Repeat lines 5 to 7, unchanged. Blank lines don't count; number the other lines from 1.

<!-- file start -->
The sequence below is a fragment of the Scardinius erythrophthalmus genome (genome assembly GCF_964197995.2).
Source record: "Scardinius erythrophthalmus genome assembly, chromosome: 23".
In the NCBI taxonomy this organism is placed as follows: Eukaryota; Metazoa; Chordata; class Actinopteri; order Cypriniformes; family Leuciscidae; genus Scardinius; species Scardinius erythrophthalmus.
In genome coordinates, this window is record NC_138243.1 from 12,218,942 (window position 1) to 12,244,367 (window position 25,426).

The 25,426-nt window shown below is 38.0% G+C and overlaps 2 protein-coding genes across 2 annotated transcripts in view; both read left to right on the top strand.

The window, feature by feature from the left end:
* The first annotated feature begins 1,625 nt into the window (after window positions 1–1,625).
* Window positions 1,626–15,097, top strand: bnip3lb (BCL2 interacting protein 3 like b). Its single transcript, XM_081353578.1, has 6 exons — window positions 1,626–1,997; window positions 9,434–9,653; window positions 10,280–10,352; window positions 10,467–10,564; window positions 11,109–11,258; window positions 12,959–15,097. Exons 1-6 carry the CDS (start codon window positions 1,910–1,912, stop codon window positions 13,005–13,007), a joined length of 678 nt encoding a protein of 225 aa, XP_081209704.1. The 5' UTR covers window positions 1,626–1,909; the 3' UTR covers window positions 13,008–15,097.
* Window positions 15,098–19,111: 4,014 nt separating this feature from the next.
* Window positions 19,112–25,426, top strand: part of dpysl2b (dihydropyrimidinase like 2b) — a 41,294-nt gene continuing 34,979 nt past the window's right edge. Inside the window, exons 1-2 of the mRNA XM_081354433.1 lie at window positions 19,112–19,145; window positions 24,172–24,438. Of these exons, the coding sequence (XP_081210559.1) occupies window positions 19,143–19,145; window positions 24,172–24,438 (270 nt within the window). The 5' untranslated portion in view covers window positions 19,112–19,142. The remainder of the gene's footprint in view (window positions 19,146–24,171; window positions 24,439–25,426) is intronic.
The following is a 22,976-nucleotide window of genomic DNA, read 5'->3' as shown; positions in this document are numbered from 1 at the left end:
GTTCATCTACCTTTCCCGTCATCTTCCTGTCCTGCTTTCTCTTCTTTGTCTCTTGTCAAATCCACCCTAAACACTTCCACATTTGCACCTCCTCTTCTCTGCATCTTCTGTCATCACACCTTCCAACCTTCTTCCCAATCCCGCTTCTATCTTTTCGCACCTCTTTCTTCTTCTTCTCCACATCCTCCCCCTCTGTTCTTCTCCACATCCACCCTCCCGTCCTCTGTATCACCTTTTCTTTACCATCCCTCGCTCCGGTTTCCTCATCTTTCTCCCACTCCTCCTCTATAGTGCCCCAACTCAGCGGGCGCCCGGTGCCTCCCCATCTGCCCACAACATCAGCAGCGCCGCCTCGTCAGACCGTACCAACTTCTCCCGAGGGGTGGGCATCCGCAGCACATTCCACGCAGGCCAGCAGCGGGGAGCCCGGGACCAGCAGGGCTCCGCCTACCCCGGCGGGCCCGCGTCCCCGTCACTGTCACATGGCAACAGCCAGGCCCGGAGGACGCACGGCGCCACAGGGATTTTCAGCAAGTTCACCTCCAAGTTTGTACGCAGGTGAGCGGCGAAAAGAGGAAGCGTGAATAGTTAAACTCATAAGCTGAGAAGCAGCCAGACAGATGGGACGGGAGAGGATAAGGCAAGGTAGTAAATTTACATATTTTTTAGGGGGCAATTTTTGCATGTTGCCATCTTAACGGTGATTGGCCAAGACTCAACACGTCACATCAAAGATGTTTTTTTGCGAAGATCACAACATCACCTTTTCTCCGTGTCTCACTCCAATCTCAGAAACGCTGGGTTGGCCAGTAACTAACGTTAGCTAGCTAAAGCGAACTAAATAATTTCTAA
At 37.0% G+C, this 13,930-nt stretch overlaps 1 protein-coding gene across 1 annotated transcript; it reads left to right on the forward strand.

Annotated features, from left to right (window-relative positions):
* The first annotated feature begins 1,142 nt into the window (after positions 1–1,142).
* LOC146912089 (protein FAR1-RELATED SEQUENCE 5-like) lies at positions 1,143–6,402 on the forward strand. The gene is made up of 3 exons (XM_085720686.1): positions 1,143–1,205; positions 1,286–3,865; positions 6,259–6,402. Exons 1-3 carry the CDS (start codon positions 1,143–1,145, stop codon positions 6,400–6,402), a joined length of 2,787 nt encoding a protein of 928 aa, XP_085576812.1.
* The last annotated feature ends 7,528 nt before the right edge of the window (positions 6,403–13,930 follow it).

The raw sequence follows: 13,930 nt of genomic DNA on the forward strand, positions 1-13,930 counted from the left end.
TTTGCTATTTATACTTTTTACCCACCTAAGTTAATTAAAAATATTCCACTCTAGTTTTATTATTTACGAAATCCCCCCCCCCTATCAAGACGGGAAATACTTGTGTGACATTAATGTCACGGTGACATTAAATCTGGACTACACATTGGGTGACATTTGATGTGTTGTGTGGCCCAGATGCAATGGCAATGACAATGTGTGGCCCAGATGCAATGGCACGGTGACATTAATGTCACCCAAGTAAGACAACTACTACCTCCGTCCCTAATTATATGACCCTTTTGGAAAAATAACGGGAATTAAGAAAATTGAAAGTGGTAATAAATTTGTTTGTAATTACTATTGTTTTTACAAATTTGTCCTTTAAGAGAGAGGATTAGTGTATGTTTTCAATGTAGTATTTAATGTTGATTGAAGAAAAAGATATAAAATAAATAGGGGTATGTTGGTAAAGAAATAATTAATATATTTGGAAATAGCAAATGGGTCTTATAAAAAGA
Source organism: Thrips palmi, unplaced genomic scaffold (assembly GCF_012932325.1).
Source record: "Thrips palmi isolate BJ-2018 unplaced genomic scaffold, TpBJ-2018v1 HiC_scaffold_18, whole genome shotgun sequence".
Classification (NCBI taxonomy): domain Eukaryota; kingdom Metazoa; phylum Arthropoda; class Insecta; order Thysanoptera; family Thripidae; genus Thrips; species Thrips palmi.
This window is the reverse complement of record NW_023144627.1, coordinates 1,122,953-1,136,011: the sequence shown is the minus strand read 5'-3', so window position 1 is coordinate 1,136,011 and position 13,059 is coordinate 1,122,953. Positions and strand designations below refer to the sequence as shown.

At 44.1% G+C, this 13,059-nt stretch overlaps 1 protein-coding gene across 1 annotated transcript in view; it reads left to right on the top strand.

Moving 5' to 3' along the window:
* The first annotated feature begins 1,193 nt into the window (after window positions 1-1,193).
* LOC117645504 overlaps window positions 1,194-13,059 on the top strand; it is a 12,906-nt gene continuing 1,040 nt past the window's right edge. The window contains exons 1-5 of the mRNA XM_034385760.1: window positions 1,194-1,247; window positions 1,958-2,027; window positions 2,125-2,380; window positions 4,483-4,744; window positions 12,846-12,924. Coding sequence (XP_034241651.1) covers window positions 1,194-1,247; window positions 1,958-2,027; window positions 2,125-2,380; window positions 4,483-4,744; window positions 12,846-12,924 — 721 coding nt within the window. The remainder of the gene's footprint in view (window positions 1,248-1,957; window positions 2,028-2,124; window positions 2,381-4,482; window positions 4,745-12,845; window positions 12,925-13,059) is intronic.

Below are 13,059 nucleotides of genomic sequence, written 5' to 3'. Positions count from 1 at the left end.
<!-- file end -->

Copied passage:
The 25,426-nt window shown below is 38.0% G+C and overlaps 2 protein-coding genes across 2 annotated transcripts in view; both read left to right on the top strand.

The window, feature by feature from the left end:
* The first annotated feature begins 1,625 nt into the window (after window positions 1–1,625).